Dogwood Wealth Management | Weekly Newsletter (Week Ending 12/30/22)Investing
Week Year In Review
There wasn't a whole lot to talk about this past week in economic news as we were sandwiched between two major holidays. Since we don't have a lot to review from last week, let's instead highlight a few of the major stories in the economy this year. I'll take you back to New Year's Eve 2021.
- The 30 year mortgage rate was 3.1% (now at 6.4%). That rate would be above 7% by the end of October.
- Gas prices were roughly the same as they are now, although they rose by more than 50% from January to June.
- President Biden was warning Vladimir Putin that if Russia invaded Ukraine, they would face strong economic measures. Russia would invade Ukraine on February 24.
- Inflation was about 7% (currently 7.1%). This rate would continue to increase to more than 9% by June.
- The federal funds rate was at 0% (currently 4.25%). A few months later, the Fed would announce a 0.25% rate increase. This was the beginning of the most aggressive rate hike cycle since the 1980's.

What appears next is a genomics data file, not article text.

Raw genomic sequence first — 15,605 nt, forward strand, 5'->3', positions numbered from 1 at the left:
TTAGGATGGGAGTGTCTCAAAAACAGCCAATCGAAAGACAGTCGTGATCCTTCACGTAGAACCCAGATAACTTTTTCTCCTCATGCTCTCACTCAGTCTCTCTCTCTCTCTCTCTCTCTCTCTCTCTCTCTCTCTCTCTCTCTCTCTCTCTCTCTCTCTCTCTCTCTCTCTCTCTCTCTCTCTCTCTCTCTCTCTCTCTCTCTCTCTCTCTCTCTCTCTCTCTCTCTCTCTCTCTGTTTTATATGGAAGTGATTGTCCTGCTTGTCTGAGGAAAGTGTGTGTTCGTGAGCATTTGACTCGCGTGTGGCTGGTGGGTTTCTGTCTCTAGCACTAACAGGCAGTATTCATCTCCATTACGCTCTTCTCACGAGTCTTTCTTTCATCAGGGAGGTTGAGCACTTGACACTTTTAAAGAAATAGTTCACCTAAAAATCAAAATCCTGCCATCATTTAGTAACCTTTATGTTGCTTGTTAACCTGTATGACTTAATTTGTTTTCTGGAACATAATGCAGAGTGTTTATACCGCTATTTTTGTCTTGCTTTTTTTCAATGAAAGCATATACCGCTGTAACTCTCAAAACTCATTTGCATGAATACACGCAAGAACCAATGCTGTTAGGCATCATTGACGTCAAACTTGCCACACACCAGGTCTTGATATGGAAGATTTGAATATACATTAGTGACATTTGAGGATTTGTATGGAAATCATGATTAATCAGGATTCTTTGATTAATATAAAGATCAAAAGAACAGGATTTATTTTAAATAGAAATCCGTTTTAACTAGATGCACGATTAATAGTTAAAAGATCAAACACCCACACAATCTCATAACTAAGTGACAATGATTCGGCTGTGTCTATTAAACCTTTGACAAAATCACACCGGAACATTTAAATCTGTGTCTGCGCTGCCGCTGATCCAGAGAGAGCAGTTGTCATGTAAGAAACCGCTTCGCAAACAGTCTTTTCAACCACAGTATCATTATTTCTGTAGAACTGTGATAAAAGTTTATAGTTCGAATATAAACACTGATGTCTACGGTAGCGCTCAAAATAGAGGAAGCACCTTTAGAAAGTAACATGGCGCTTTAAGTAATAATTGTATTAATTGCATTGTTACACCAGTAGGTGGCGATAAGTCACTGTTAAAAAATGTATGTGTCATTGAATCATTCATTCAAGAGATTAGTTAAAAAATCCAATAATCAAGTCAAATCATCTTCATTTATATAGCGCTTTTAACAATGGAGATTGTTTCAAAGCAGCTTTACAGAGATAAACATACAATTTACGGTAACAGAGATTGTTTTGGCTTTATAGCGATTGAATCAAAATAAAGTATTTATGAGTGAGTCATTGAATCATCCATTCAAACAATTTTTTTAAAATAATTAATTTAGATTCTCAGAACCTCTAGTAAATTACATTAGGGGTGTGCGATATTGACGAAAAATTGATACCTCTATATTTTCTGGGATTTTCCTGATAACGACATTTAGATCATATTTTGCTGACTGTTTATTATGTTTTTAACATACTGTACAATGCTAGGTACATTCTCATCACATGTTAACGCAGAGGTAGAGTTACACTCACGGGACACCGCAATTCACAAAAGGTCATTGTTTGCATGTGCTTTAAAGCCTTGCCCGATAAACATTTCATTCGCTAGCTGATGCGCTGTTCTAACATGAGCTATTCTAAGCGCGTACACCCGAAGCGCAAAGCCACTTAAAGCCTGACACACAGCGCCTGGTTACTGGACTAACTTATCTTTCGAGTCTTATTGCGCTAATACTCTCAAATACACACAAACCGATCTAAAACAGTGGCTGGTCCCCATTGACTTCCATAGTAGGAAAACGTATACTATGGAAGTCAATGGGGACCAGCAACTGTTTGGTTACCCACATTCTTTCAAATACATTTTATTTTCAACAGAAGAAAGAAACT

Inflation was on the top of everyone's minds throughout the majority of 2022, and it's likely to remain a headline in the new year. Accompanying that will be talks of the risk of a recession as the Fed has effectively pulled the emergency brake. Will we see the labor market finally give way in 2023? For all the Fed has done to slow the economy, both the unemployment rate and the labor force participation rate have remained relatively unchanged (the unemployment rate is actually lower now than at the beginning of the year, and the labor force participation rate is slightly higher).
The S&P 500 was down slightly this year by 0.1% in the final trading days of 2022. We finished the year down by 19.4%. The S&P 500 set one new record high this past year, on the very first trading day of 2022. From there, it was (mostly) all down hill. Let's go back to that day with this tweet:
The S&P 500 began the year 4766, and finished at 3839. The point isn't to put these companies and their analysts on blast, but to highlight how difficult forecasting the stock market is.
So long, 2022. Hello, 2023.